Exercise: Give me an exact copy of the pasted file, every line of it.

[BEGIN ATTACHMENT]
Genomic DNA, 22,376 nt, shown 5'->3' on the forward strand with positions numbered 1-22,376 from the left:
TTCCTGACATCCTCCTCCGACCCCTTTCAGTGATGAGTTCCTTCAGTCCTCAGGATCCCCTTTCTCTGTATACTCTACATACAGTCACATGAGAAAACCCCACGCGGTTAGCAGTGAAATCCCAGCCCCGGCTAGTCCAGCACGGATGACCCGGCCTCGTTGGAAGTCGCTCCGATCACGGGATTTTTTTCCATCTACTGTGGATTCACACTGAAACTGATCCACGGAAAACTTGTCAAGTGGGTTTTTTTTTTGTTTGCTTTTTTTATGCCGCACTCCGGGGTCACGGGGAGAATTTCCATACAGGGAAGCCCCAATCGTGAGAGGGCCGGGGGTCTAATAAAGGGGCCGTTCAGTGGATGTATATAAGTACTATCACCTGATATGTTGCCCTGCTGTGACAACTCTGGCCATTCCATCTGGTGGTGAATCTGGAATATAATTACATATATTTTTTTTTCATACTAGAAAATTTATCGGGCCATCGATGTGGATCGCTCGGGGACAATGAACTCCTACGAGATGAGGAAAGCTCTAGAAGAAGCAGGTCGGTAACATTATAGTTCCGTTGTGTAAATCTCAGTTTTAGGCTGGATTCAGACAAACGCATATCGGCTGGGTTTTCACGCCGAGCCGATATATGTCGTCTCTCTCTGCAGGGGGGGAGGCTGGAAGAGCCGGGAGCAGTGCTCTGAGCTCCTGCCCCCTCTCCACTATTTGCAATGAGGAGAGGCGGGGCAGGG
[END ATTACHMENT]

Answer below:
Genomic DNA, 22,376 nt, shown 5'->3' on the forward strand with positions numbered 1-22,376 from the left:
TTCCTGACATCCTCCTCCGACCCCTTTCAGTGATGAGTTCCTTCAGTCCTCAGGATCCCCTTTCTCTGTATACTCTACATACAGTCACATGAGAAAACCCCACGCGGTTAGCAGTGAAATCCCAGCCCCGGCTAGTCCAGCACGGATGACCCGGCCTCGTTGGAAGTCGCTCCGATCACGGGATTTTTTTCCATCTACTGTGGATTCACACTGAAACTGATCCACGGAAAACTTGTCAAGTGGGTTTTTTTTTTGTTTGCTTTTTTTATGCCGCACTCCGGGGTCACGGGGAGAATTTCCATACAGGGAAGCCCCAATCGTGAGAGGGCCGGGGGTCTAATAAAGGGGCCGTTCAGTGGATGTATATAAGTACTATCACCTGATATGTTGCCCTGCTGTGACAACTCTGGCCATTCCATCTGGTGGTGAATCTGGAATATAATTACATATATTTTTTTTTCATACTAGAAAATTTATCGGGCCATCGATGTGGATCGCTCGGGGACAATGAACTCCTACGAGATGAGGAAAGCTCTAGAAGAAGCAGGTCGGTAACATTATAGTTCCGTTGTGTAAATCTCAGTTTTAGGCTGGATTCAGACAAACGCATATCGGCTGGGTTTTCACGCCGAGCCGATATATGTCGTCTCTCTCTGCAGGGGGGGAGGCTGGAAGAGCCGGGAGCAGTGCTCTGAGCTCCTGCCCCCTCTCCACTATTTGCAATGAGGAGAGGCGGGGCAGGG